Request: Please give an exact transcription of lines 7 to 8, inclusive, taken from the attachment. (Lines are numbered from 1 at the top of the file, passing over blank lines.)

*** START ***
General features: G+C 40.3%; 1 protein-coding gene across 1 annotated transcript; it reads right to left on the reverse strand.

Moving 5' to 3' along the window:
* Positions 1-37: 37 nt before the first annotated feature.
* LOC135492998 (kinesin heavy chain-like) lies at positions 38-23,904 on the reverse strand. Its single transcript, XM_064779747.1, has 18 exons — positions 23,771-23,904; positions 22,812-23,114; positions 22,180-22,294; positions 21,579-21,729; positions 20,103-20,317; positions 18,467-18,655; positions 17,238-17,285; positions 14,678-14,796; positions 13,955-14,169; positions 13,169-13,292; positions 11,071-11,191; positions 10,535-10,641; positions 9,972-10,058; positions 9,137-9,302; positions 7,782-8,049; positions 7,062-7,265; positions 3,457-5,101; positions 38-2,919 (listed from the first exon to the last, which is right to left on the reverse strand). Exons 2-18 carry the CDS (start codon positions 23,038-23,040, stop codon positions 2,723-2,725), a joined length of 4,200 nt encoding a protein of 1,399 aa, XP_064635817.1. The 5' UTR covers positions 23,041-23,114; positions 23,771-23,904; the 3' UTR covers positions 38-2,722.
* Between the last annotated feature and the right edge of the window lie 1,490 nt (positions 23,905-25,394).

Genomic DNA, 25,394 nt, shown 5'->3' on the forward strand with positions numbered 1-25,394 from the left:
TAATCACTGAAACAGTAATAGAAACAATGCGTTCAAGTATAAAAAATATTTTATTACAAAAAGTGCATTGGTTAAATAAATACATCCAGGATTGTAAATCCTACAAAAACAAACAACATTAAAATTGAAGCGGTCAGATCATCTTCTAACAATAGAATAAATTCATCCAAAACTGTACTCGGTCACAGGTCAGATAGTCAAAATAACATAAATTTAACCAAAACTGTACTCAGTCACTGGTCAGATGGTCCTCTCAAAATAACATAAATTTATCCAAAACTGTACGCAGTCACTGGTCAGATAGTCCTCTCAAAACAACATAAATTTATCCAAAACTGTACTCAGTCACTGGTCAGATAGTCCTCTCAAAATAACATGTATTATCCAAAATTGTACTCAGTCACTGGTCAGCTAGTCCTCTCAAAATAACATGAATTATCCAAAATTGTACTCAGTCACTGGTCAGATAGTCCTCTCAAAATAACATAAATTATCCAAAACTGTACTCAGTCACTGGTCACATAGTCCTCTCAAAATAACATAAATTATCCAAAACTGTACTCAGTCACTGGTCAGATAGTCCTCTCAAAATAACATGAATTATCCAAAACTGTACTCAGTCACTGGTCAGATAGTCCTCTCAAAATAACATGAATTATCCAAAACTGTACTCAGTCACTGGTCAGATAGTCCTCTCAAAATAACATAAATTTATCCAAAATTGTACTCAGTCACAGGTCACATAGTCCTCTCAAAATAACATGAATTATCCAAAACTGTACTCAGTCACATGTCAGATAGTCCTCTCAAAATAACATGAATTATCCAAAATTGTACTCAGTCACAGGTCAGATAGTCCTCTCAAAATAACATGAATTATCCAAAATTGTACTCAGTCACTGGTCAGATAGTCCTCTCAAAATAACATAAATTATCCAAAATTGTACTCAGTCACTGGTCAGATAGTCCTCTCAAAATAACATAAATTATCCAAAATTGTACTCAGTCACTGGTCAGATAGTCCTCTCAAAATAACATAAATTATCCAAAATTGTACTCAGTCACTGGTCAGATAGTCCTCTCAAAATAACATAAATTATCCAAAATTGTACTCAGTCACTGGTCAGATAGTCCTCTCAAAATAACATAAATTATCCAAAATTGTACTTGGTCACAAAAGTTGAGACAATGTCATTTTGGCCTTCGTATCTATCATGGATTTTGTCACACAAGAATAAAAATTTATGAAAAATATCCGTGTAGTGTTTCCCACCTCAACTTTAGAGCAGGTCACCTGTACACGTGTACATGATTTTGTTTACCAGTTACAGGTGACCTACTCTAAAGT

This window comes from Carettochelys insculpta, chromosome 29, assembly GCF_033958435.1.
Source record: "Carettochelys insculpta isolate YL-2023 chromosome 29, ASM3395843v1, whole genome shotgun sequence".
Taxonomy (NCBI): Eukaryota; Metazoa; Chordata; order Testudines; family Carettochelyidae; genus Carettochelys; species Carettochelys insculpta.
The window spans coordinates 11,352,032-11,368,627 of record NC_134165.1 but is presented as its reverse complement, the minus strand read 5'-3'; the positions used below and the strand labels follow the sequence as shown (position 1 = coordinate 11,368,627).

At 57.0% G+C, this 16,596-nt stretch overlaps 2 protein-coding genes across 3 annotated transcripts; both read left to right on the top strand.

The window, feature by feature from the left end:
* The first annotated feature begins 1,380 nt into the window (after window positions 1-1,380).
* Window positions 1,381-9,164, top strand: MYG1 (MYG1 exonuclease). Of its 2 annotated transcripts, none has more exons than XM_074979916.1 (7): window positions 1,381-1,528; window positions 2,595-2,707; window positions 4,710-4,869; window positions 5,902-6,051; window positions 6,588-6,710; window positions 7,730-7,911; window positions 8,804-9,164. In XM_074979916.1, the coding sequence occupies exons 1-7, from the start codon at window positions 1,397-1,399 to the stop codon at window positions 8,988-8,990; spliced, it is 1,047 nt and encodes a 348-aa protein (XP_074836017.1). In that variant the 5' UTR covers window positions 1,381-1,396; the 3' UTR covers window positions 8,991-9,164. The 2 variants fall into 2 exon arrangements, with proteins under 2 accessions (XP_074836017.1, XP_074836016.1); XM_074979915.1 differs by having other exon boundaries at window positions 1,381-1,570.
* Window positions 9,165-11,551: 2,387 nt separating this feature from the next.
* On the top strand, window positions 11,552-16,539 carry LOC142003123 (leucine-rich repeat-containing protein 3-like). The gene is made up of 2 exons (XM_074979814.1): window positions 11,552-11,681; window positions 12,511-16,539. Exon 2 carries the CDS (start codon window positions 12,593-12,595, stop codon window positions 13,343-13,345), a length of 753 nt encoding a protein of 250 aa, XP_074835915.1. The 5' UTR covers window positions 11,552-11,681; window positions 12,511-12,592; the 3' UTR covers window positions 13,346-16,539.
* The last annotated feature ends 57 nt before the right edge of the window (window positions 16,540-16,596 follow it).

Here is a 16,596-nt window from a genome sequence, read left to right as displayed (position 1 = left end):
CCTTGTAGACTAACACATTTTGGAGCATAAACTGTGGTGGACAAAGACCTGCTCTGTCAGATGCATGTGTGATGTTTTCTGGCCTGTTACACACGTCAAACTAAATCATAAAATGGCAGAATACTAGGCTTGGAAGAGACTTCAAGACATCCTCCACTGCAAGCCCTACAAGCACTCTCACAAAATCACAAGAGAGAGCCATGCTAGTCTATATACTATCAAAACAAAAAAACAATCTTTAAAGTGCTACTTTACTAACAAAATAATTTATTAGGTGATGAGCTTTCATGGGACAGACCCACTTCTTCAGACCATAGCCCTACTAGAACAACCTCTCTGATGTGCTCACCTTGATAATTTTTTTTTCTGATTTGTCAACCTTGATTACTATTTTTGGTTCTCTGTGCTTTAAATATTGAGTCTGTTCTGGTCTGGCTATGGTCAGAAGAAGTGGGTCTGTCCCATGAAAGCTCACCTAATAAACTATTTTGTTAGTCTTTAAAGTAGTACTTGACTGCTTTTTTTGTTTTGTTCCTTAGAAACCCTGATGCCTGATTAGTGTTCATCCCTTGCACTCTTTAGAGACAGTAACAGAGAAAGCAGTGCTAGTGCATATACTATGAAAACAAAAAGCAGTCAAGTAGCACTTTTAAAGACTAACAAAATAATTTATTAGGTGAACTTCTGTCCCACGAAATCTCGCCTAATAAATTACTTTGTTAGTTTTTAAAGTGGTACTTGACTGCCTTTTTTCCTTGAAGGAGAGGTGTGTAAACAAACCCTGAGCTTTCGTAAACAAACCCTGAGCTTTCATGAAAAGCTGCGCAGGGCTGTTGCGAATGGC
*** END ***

TAATCACTGAAACAGTAATAGAAACAATGCGTTCAAGTATAAAAAATATTTTATTACAAAAAGTGCATTGGTTAAATAAATACATCCAGGATTGTAAATCCTACAAAAACAAACAACATTAAAATTGAAGCGGTCAGATCATCTTCTAACAATAGAATAAATTCATCCAAAACTGTACTCGGTCACAGGTCAGATAGTCAAAATAACATAAATTTAACCAAAACTGTACTCAGTCACTGGTCAGATGGTCCTCTCAAAATAACATAAATTTATCCAAAACTGTACGCAGTCACTGGTCAGATAGTCCTCTCAAAACAACATAAATTTATCCAAAACTGTACTCAGTCACTGGTCAGATAGTCCTCTCAAAATAACATGTATTATCCAAAATTGTACTCAGTCACTGGTCAGCTAGTCCTCTCAAAATAACATGAATTATCCAAAATTGTACTCAGTCACTGGTCAGATAGTCCTCTCAAAATAACATAAATTATCCAAAACTGTACTCAGTCACTGGTCACATAGTCCTCTCAAAATAACATAAATTATCCAAAACTGTACTCAGTCACTGGTCAGATAGTCCTCTCAAAATAACATGAATTATCCAAAACTGTACTCAGTCACTGGTCAGATAGTCCTCTCAAAATAACATGAATTATCCAAAACTGTACTCAGTCACTGGTCAGATAGTCCTCTCAAAATAACATAAATTTATCCAAAATTGTACTCAGTCACAGGTCACATAGTCCTCTCAAAATAACATGAATTATCCAAAACTGTACTCAGTCACATGTCAGATAGTCCTCTCAAAATAACATGAATTATCCAAAATTGTACTCAGTCACAGGTCAGATAGTCCTCTCAAAATAACATGAATTATCCAAAATTGTACTCAGTCACTGGTCAGATAGTCCTCTCAAAATAACATAAATTATCCAAAATTGTACTCAGTCACTGGTCAGATAGTCCTCTCAAAATAACATAAATTATCCAAAATTGTACTCAGTCACTGGTCAGATAGTCCTCTCAAAATAACATAAATTATCCAAAATTGTACTCAGTCACTGGTCAGATAGTCCTCTCAAAATAACATAAATTATCCAAAATTGTACTCAGTCACTGGTCAGATAGTCCTCTCAAAATAACATAAATTATCCAAAATTGTACTTGGTCACAAAAGTTGAGACAATGTCATTTTGGCCTTCGTATCTATCATGGATTTTGTCACACAAGAATAAAAATTTATGAAAAATATCCGTGTAGTGTTTCCCACCTCAACTTTAGAGCAGGTCACCTGTACACGTGTACATGATTTTGTTTACCAGTTACAGGTGACCTACTCTAAAGT

This window comes from Carettochelys insculpta, chromosome 29, assembly GCF_033958435.1.